A recovery in mergers and acquisitions has helped drive stock
markets to multi-year highs, and sentiment was helped by a report
that the world's No. 1 brewer, Anheuser-Busch InBev, was working on
a bid for rival SABMiller.
Earlier, the weakest growth in Chinese manufacturing in nearly six
years drove Asian markets down 1 percent and oil to less than $97
dollars a barrel, hammering European oil and gas stocks.
"There's certainly been a flurry of activity around the SABMiller
story and that has helped," said one London-based broker. "We'll
see. There have been rumors on this front for months."
SABMiller shares jumped 10 percent in value, leading European blue
chips 0.1 percent higher. <.FTEU3>
Equities still have fundamental support, chiefly from the billions
in funds central banks have pumped into the financial system over
the past five years, which banks have chiefly used to buy stocks.
Although the Fed will probably decide when it meets this month to
end its own bond purchases in October, more than $4 trillion of
extra money would still be circulating. Meanwhile, the European
Central Bank will accept the first round of requests for loans in a
new targeted funding operation on Thursday.
Brent crude oil, however, slumped to a more than two-year low under
$97 per barrel as the lackluster data from China, the world's top
energy consumer, cast raised doubts about demand at a time of
European oil and gas stocks - among the most exposed to signs of
weakening demand from China - fell as much as 1.3 percent before
"Economic growth in China is one of the key drivers of world growth
and generally of oil demand," said Ric Spooner, chief market analyst
at CMC Markets. "It seems likely that (oil) demand growth won't keep
up with the growth in supply capacity."
Another worry is Russia's escalating conflict with the West over
Ukraine. The United States and European Union imposed fresh
sanctions on Moscow last week, hampering exploration of Russia's
huge Arctic and shale oil reserves and setting rules on tougher
financing of existing Russian projects. Rosneft <ROSN.MM>, one of
several large companies affected, saw shares inch up on Monday after
the Russian government said it would create a multi-billion- dollar
fund to help companies - although the funding announced for it fell
far short of the almost $40 billion Rosneft says it needs.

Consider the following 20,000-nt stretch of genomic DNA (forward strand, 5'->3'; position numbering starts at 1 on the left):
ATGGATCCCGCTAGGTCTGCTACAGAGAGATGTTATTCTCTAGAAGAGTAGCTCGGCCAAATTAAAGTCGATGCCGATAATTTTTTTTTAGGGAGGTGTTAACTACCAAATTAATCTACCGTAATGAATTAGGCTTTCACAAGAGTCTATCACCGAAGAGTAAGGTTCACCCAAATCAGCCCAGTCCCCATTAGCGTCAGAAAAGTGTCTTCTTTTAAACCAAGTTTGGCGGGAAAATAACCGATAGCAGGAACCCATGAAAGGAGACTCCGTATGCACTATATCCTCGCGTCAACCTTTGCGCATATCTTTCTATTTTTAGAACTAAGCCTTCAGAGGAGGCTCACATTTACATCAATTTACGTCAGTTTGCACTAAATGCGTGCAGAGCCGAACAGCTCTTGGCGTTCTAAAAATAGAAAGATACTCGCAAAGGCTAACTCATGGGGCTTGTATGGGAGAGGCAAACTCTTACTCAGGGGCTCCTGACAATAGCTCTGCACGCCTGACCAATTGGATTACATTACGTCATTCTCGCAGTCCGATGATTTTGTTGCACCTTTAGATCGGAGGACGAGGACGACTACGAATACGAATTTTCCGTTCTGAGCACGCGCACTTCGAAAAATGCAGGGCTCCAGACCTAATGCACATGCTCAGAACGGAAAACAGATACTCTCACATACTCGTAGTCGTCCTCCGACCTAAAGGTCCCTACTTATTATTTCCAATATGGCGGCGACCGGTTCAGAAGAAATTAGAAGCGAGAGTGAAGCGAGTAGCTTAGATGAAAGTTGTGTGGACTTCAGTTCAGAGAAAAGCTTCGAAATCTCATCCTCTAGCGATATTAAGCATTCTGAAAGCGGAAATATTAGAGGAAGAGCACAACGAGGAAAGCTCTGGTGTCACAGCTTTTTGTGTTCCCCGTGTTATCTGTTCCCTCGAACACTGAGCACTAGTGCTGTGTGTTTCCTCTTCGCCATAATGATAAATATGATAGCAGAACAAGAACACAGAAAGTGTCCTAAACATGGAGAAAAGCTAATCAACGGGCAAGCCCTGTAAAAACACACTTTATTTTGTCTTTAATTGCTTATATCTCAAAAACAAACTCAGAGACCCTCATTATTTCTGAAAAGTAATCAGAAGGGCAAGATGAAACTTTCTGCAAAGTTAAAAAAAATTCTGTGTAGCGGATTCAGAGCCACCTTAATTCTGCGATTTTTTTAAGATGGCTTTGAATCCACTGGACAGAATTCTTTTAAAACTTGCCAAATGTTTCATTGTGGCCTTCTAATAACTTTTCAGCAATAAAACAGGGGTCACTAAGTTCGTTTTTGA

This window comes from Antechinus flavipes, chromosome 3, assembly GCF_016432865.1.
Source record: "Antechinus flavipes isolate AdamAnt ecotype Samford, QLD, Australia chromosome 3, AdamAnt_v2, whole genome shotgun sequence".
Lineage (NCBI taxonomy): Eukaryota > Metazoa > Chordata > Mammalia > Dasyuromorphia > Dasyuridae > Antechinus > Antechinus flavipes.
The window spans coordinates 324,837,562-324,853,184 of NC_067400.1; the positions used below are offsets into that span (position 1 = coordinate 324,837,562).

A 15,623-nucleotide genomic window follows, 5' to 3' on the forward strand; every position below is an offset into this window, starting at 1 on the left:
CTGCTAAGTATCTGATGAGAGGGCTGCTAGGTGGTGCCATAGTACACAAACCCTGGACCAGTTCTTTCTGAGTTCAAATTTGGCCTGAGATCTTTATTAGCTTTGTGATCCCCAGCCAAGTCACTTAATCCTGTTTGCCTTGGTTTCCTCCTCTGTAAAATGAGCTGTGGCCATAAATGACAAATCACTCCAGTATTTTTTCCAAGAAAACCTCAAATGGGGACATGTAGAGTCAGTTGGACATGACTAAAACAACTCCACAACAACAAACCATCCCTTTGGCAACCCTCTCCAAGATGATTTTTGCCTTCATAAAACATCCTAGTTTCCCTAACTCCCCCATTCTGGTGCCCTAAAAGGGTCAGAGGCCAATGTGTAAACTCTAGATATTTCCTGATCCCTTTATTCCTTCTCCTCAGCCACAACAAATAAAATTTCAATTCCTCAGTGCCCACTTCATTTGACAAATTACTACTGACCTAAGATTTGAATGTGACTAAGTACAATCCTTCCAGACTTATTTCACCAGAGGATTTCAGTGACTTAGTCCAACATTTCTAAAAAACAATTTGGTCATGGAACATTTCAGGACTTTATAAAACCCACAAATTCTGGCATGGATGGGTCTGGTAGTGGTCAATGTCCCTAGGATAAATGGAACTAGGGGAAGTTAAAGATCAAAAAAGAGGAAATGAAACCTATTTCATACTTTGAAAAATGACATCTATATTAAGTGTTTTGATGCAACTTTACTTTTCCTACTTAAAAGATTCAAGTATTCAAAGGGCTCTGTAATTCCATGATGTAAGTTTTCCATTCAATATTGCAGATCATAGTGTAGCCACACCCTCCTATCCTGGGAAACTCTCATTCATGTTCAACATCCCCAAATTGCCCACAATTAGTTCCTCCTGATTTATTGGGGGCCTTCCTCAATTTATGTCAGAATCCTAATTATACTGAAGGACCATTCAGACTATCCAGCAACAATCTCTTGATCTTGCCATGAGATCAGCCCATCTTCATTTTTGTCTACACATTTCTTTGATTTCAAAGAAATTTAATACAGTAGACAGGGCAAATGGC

[to top of second column]
The dollar, whose rise since early July is its longest winning
streak since 1997, continued to strengthen, and bank analysts
said expectations for further gains were likely to weigh on
At the same time, the boom in shale gas exploration in the United
States has removed one of the big sources of tension from the global
"A strong dollar has an impact on commodity prices generally, but
there is also the issue of shale gas in the U.S.," said Jane Foley,
a senior currencies analyst with Rabobank in London. "Clearly the
U.S. can't export shale gas but it means that some of their previous
suppliers are looking for new markets. There is a lot of supply out
there that would have historically gone into the U.S. but is now
going to other global markets."
Sterling, which has recovered some ground in the past few days,
slipped after another round of polls that showed Thursday's vote on
Scottish independence remains too close to call.
A vote by the Scots to leave the United Kingdom would have
wide-ranging consequences and could drive sterling sharply lower,
but the market pricing also encapsulates the risk of a snap back in
the event of a vote for the status quo.
One-week implied volatility - the best measure of the scale of the
risks to the pound seen by markets - was at its highest in four
"While likely to be highly volatile, sterling should hold above last
week's lows ahead of, and then rise following, the confirmation of a
‘No’ outcome from Thursday's Scottish referendum," Credit Agricole
analysts said in a note.
(Additional reporting by John Geddie; Editing by Larry King)
[© 2014 Thomson Reuters. All rights
2014 Reuters. All rights reserved. This material may not be
published, broadcast, rewritten or redistributed.